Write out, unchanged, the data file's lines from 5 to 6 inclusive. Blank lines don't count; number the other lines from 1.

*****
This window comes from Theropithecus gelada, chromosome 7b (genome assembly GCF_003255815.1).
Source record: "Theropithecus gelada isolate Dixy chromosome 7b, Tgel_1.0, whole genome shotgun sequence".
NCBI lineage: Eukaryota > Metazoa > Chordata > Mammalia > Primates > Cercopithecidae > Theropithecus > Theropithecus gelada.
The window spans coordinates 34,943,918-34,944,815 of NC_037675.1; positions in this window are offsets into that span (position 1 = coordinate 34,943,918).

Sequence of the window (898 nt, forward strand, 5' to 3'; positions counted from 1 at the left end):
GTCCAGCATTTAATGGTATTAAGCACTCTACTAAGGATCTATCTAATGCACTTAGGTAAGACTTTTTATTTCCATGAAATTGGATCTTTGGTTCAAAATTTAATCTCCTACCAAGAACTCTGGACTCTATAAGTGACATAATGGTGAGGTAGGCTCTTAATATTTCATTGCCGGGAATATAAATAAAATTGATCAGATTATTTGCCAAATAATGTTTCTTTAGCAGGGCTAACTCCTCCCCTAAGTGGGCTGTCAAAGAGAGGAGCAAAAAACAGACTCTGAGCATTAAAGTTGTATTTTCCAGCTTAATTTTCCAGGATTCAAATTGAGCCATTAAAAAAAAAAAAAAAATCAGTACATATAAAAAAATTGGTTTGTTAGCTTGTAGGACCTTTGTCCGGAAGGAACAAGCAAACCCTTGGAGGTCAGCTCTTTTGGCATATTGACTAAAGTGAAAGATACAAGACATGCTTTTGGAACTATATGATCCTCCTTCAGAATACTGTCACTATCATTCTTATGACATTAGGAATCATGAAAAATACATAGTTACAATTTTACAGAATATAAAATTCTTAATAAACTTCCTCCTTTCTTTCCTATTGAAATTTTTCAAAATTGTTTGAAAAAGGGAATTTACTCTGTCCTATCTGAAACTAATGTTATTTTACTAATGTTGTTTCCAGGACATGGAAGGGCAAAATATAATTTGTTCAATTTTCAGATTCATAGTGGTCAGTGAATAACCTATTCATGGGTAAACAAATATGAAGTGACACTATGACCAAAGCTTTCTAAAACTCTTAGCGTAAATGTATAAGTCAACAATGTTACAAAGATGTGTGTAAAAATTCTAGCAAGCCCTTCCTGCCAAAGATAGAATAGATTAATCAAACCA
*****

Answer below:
Sequence of the window (898 nt, forward strand, 5' to 3'; positions counted from 1 at the left end):
GTCCAGCATTTAATGGTATTAAGCACTCTACTAAGGATCTATCTAATGCACTTAGGTAAGACTTTTTATTTCCATGAAATTGGATCTTTGGTTCAAAATTTAATCTCCTACCAAGAACTCTGGACTCTATAAGTGACATAATGGTGAGGTAGGCTCTTAATATTTCATTGCCGGGAATATAAATAAAATTGATCAGATTATTTGCCAAATAATGTTTCTTTAGCAGGGCTAACTCCTCCCCTAAGTGGGCTGTCAAAGAGAGGAGCAAAAAACAGACTCTGAGCATTAAAGTTGTATTTTCCAGCTTAATTTTCCAGGATTCAAATTGAGCCATTAAAAAAAAAAAAAAAATCAGTACATATAAAAAAATTGGTTTGTTAGCTTGTAGGACCTTTGTCCGGAAGGAACAAGCAAACCCTTGGAGGTCAGCTCTTTTGGCATATTGACTAAAGTGAAAGATACAAGACATGCTTTTGGAACTATATGATCCTCCTTCAGAATACTGTCACTATCATTCTTATGACATTAGGAATCATGAAAAATACATAGTTACAATTTTACAGAATATAAAATTCTTAATAAACTTCCTCCTTTCTTTCCTATTGAAATTTTTCAAAATTGTTTGAAAAAGGGAATTTACTCTGTCCTATCTGAAACTAATGTTATTTTACTAATGTTGTTTCCAGGACATGGAAGGGCAAAATATAATTTGTTCAATTTTCAGATTCATAGTGGTCAGTGAATAACCTATTCATGGGTAAACAAATATGAAGTGACACTATGACCAAAGCTTTCTAAAACTCTTAGCGTAAATGTATAAGTCAACAATGTTACAAAGATGTGTGTAAAAATTCTAGCAAGCCCTTCCTGCCAAAGATAGAATAGATTAATCAAACCA